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Title: On the prediction of the effect of interstage liners in turbofan engines
Author: Maldonado, Ana Luisa Pereira
ISNI:       0000 0004 6422 2198
Awarding Body: University of Southampton
Current Institution: University of Southampton
Date of Award: 2016
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The current trends for next generation turbofan engines are towards shorter nacelles and increased distances between the fan and the outlet guide vanes. This leads to an overall reduction in lined surface areas as well as an increase in the relative importance of the interstage liner, which is the liner placed between the rotor blades and the stator vanes. The interstage is different in that the liner is subject to a mean flow with a strong swirl component and shear. This project will contribute to understanding and predicting the effect of the swirl on liner attenuation and consists of 4 steps: To model an eigenvalue problem that includes sheared and swirling mean flows and acoustic absorption, to develop a code based on this eigenvalue problem and to validate it, to compare results from this code with experimental results and to carry out a parametric study to evaluate how the swirling flow afects liner attenuation and optimum impedance. Two models were developed. The first one considers a ducted sheared mean flow and is based on the Pridmore-Brown equation and the second one takes into consideration a mean flow with swirl and shear and is based on the Linearized Euler Equations. For both cases an eigenvalue problem was obtained by applying the normal mode analysis to the governing equations together with the impedance boundary condition. Both models were discretized using a Finite Difference Method. The codes were exhaustively validated against predicted values obtained by other methods for uniform, sheared and swirling mean flows and hard-walled and lined ducts. The swirling mean flow, when present, is a combination of rigid body and vortex swirl. A cross-validation between the Finite difference code based on the Linearized Euler Equation and the JM66 code from Rolls-Royce was carried out for a more realistic case. Axial wavenumbers and pressure and velocity eigenvectors obtained with the JM66 code were compared with the current predictions. A comparison has been conducted of predictions from the current Finite Difference code with measured data at a single frequency for a range of spinning mode numbers. Qualitative agreement is obtained for the measured Power Transmission loss (TL) but the low Mach numbers and modest TL levels meant that the effect of swirl was small nad it was difficult to validate the accuracy at the Finite Difference code specifically for the swirl case. Finally, a parametric study was undertaken for hard-walled and lined ducts for realistic interstage conditions to evaluate the effect sound propagation in swirling flows. This confirmed that the effect of swirl is higher for radial modes near cut-off and tends to vanish for higher radial mode orders. The swirl strongly changes the modal content. When swirl is included, the modal distribution for positive and negative azimuthal mode orders is no longer symmetrical. The higher the swirling flow magnitude, the more the modal content is shifted to negative circumferential mode orders. Co-rotating modes become more cut-on and contra-rotating modes become more cut-off. When acoustic absorptive liners are considered, the swirl changes the liner optimum resistance and reactance and affects the optimum insertion loss. The optimum resistance becomes considerably higher and the change in optimal liner reactance is not as pronounced. The swirling flow also reduces attenuation; the insertion loss is lower when swirl is considered. As a conclusion, swirling flow should be considered when designing liners.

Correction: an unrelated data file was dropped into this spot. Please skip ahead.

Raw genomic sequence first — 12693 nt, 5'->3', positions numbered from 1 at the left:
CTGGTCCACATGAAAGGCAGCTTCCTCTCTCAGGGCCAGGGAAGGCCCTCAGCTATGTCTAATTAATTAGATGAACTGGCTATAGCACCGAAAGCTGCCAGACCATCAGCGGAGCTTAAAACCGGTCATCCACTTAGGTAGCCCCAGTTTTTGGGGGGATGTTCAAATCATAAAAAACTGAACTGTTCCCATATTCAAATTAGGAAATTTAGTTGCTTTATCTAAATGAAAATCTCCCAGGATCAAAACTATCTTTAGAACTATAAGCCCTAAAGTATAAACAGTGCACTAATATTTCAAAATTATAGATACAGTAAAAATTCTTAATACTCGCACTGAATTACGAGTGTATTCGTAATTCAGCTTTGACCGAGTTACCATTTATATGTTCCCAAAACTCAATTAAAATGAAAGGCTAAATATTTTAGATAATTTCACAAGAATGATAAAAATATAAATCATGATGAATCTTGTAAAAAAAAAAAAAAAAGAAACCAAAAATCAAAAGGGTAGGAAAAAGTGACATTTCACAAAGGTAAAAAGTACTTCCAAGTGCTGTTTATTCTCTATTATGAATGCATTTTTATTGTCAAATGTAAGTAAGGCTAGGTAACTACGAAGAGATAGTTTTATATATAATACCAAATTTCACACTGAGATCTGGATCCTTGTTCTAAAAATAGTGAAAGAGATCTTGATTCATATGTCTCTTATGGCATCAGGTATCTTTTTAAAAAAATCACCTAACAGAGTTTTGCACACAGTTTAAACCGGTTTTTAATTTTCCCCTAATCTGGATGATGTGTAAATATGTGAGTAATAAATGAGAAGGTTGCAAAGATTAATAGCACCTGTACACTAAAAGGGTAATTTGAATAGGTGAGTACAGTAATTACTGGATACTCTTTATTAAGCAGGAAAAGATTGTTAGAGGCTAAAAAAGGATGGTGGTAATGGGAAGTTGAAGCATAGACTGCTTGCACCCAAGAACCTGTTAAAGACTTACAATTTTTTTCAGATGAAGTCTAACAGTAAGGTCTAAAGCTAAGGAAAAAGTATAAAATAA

Supervisor: Astley, Richard Sponsor: Not available
Qualification Name: Thesis (Ph.D.) Qualification Level: Doctoral
EThOS ID:  DOI: Not available